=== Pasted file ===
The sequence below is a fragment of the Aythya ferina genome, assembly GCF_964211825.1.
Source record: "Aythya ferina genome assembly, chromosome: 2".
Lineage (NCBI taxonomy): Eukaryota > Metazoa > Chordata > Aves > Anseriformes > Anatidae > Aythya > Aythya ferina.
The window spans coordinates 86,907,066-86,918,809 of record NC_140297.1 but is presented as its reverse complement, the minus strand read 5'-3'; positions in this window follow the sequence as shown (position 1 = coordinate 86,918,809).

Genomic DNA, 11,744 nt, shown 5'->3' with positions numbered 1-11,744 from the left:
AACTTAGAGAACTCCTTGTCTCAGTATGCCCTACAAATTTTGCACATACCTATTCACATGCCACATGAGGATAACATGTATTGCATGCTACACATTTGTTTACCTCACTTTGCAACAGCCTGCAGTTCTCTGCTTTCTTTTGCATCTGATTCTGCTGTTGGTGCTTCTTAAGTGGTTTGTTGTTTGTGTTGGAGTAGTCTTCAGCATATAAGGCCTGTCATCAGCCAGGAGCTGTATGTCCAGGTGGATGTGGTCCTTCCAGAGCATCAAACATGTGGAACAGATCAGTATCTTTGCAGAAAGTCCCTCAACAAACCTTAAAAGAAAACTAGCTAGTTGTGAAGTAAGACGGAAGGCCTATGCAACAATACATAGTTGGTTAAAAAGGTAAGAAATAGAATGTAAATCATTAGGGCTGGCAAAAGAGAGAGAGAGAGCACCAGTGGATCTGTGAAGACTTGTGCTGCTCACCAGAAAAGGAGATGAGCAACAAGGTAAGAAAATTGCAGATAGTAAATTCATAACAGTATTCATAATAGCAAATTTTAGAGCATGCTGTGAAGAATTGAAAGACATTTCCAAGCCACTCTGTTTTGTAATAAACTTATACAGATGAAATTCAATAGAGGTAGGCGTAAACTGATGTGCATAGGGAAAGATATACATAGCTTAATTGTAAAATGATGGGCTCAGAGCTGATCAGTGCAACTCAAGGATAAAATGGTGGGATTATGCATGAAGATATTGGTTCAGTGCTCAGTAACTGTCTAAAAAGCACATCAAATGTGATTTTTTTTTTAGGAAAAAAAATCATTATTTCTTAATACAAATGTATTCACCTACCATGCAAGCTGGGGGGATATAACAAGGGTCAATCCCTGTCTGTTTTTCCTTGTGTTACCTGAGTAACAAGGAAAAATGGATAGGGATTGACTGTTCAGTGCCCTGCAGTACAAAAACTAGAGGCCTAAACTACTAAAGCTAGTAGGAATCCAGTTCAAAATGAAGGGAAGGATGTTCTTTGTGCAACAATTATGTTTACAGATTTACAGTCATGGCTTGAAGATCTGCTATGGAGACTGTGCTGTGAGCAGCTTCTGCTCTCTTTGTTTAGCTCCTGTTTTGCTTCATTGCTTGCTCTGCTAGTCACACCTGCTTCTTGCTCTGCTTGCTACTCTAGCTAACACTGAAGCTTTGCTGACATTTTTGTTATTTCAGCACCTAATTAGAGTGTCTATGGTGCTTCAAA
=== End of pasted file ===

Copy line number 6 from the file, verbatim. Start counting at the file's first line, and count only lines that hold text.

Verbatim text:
AACTTAGAGAACTCCTTGTCTCAGTATGCCCTACAAATTTTGCACATACCTATTCACATGCCACATGAGGATAACATGTATTGCATGCTACACATTTGTTTACCTCACTTTGCAACAGCCTGCAGTTCTCTGCTTTCTTTTGCATCTGATTCTGCTGTTGGTGCTTCTTAAGTGGTTTGTTGTTTGTGTTGGAGTAGTCTTCAGCATATAAGGCCTGTCATCAGCCAGGAGCTGTATGTCCAGGTGGATGTGGTCCTTCCAGAGCATCAAACATGTGGAACAGATCAGTATCTTTGCAGAAAGTCCCTCAACAAACCTTAAAAGAAAACTAGCTAGTTGTGAAGTAAGACGGAAGGCCTATGCAACAATACATAGTTGGTTAAAAAGGTAAGAAATAGAATGTAAATCATTAGGGCTGGCAAAAGAGAGAGAGAGAGCACCAGTGGATCTGTGAAGACTTGTGCTGCTCACCAGAAAAGGAGATGAGCAACAAGGTAAGAAAATTGCAGATAGTAAATTCATAACAGTATTCATAATAGCAAATTTTAGAGCATGCTGTGAAGAATTGAAAGACATTTCCAAGCCACTCTGTTTTGTAATAAACTTATACAGATGAAATTCAATAGAGGTAGGCGTAAACTGATGTGCATAGGGAAAGATATACATAGCTTAATTGTAAAATGATGGGCTCAGAGCTGATCAGTGCAACTCAAGGATAAAATGGTGGGATTATGCATGAAGATATTGGTTCAGTGCTCAGTAACTGTCTAAAAAGCACATCAAATGTGATTTTTTTTTTAGGAAAAAAAATCATTATTTCTTAATACAAATGTATTCACCTACCATGCAAGCTGGGGGGATATAACAAGGGTCAATCCCTGTCTGTTTTTCCTTGTGTTACCTGAGTAACAAGGAAAAATGGATAGGGATTGACTGTTCAGTGCCCTGCAGTACAAAAACTAGAGGCCTAAACTACTAAAGCTAGTAGGAATCCAGTTCAAAATGAAGGGAAGGATGTTCTTTGTGCAACAATTATGTTTACAGATTTACAGTCATGGCTTGAAGATCTGCTATGGAGACTGTGCTGTGAGCAGCTTCTGCTCTCTTTGTTTAGCTCCTGTTTTGCTTCATTGCTTGCTCTGCTAGTCACACCTGCTTCTTGCTCTGCTTGCTACTCTAGCTAACACTGAAGCTTTGCTGACATTTTTGTTATTTCAGCACCTAATTAGAGTGTCTATGGTGCTTCAAA